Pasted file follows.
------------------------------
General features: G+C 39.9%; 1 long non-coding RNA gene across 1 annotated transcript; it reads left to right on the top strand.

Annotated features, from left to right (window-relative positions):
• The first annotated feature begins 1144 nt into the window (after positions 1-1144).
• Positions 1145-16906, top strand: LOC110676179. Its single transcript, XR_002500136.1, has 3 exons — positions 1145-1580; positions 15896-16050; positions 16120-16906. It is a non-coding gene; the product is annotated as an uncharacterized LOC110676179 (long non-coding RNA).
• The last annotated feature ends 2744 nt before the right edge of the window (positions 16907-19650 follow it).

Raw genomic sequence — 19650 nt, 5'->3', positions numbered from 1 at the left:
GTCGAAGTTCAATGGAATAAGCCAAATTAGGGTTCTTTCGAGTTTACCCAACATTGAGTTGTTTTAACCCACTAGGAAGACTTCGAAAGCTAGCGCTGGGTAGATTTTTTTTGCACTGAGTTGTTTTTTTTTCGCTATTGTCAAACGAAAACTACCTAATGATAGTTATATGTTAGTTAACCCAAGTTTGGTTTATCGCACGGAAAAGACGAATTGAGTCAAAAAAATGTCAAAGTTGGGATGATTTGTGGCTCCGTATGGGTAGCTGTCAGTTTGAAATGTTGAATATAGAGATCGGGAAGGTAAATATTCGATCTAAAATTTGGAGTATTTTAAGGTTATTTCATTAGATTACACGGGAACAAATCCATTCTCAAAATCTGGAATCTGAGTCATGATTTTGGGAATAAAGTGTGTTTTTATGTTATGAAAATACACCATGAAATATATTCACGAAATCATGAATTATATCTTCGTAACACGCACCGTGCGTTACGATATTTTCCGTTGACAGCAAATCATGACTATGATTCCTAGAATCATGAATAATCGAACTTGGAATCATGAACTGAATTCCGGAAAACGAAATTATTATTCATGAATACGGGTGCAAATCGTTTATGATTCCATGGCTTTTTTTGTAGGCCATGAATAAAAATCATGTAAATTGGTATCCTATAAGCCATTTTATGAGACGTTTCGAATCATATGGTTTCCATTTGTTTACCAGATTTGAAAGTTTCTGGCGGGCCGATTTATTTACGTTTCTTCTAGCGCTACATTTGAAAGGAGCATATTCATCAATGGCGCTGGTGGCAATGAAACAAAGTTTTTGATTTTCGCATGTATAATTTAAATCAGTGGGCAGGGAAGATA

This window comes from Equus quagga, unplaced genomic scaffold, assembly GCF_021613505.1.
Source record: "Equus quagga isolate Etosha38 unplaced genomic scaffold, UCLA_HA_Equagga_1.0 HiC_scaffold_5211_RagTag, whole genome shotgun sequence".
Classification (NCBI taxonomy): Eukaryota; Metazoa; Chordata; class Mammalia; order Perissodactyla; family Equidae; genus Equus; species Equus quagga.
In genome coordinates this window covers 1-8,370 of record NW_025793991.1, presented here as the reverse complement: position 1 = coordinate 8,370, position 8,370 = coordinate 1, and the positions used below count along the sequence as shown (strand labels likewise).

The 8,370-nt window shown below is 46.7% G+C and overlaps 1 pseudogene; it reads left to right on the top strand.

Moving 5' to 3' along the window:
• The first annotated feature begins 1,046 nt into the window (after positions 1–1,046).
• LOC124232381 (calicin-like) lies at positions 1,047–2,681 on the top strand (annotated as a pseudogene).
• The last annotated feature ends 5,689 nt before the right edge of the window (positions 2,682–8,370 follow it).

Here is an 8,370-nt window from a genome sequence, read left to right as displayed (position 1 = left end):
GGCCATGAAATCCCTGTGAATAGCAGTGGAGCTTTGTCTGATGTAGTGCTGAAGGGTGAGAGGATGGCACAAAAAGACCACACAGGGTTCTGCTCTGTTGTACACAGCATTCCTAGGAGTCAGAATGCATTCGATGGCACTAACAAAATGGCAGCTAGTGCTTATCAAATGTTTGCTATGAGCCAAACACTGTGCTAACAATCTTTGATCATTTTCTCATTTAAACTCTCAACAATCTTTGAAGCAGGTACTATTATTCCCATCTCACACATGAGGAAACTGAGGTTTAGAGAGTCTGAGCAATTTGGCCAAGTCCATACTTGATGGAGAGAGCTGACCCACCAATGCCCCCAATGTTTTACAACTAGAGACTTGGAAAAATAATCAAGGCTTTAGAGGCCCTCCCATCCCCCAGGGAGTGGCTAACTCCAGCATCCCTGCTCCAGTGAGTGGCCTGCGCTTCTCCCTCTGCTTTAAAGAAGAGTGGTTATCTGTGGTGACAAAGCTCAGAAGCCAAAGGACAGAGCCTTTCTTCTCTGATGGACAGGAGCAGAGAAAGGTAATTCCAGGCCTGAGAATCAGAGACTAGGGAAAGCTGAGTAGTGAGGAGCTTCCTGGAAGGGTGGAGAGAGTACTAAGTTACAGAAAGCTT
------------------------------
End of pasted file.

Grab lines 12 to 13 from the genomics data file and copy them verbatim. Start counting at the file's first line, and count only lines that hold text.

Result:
The 8,370-nt window shown below is 46.7% G+C and overlaps 1 pseudogene; it reads left to right on the top strand.

Moving 5' to 3' along the window: